Time is money. Every time information is delayed by data friction, there is a cost. Data friction drains productivity, is the enemy of efficiency, and can leave you reacting to something not anticipated because you didn’t have the right data at the right time.
Consider the hidden cost of data friction lurking in your internal processes. Spreadsheets are often seen as a low-cost risk-management option because they require little training to use and are already installed on virtually every computer. However, if you add up the operational costs of the time required to manually collect, format, and consolidate data, plus the financial costs associated with human error, and the strategic costs of the opportunities missed because no one had the time for deep analysis, this “free” solution may not seem like such a bargain.
The time that you spend consolidating data is time that isn’t spent making the strategic decisions that could ultimately help lower the cost of risk. The time staff spends cleaning up their own spreadsheets is time not spent uncovering the root cause of a safety situation. When inefficiencies become ingrained in daily operations, you may not realize how many opportunities are being missed or the true impact on the bottom line.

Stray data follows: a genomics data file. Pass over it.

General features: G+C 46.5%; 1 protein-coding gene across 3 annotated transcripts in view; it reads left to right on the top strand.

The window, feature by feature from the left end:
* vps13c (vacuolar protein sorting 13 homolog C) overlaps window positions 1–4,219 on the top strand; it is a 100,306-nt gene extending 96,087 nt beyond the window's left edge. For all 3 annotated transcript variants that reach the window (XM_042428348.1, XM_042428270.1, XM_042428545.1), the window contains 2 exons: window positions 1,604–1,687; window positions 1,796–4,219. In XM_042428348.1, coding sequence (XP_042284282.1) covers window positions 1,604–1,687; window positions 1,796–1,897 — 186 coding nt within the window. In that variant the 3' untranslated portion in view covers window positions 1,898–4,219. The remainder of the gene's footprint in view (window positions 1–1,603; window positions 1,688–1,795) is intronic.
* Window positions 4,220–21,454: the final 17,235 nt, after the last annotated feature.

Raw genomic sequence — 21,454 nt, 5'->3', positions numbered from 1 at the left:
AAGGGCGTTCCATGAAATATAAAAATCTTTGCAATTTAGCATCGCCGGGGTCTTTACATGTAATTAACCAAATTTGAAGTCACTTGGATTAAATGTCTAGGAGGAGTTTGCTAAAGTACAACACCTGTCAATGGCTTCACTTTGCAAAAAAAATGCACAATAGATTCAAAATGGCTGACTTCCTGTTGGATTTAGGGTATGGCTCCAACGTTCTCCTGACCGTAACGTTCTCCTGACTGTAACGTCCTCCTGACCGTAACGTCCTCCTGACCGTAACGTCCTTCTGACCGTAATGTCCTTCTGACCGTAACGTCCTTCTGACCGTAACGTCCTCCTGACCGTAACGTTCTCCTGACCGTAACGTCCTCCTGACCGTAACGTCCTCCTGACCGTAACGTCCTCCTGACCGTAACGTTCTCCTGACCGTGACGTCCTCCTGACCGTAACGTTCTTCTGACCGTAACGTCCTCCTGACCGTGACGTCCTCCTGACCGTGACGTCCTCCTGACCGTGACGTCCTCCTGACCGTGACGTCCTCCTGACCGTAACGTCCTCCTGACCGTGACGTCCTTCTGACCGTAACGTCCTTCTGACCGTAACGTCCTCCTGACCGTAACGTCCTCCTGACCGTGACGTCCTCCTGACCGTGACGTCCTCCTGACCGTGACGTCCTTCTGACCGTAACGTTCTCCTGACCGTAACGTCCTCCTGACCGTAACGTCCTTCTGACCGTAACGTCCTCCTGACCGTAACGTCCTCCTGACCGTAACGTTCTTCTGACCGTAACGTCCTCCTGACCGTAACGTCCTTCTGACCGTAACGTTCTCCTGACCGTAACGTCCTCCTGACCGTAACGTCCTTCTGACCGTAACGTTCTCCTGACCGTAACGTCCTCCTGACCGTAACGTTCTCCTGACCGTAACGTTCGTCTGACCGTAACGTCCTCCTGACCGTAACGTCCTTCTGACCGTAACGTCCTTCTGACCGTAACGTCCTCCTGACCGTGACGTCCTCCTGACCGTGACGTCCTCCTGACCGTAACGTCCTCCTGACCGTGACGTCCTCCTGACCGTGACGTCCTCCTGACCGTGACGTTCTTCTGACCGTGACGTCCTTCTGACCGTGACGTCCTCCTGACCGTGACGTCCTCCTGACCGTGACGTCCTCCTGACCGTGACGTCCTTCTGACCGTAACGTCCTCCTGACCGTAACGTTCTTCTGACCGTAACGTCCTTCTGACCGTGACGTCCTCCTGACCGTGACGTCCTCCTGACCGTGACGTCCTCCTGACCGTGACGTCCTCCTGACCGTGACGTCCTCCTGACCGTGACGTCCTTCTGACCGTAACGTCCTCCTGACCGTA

External partners have their own friction problems. Multiple systems, numerous data formats, and different regulatory requirements make it difficult for carriers and TPAs to convert, consolidate, and report their data cost effectively. Aggregating, normalizing, and transforming data from hundreds of sources is complicated and expensive. Unfortunately, their data friction becomes your problem when you can’t get critical information when and how you need it.
How extensive – and expensive – your data friction problem is depends on how complex your risk ecosystem is and how successful you are at managing the copious amounts of necessary data. The more data sources and stakeholders in your ecosystem, the greater the friction will be – and the higher the cost.
What starts as a relatively simple risk ecosystem, can morph into something much more complex virtually overnight. A new business location will bring new exposures. An acquisition will add risks, including some that may be completely foreign to your current operations. New products will bring risks of new suppliers and a new supply chain. If your technology, processes, and people aren’t sophisticated enough to manage the expanding ecosystem, the resulting data friction could be very costly.
Understanding your risk ecosystem is critical to quantifying your data friction costs. Ask yourself:
- How easily does information flow through your ecosystem?
- Is your risk management philosophy about creating new value or keeping costs down?
- How many brokers, TPAs, and carriers do you work with?
- Do you have multiple business units?
- How many locations and employees?
- Which jurisdictions are you operating in?
- What regulators are you subject to?
- Who are the key management players within your organization?
- What are your data sources? Where are they housed?